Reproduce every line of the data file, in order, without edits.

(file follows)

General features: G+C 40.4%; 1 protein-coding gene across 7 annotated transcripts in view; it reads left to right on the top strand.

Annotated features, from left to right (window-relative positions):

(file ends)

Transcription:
General features: G+C 40.4%; 1 protein-coding gene across 7 annotated transcripts in view; it reads left to right on the top strand.

Annotated features, from left to right (window-relative positions):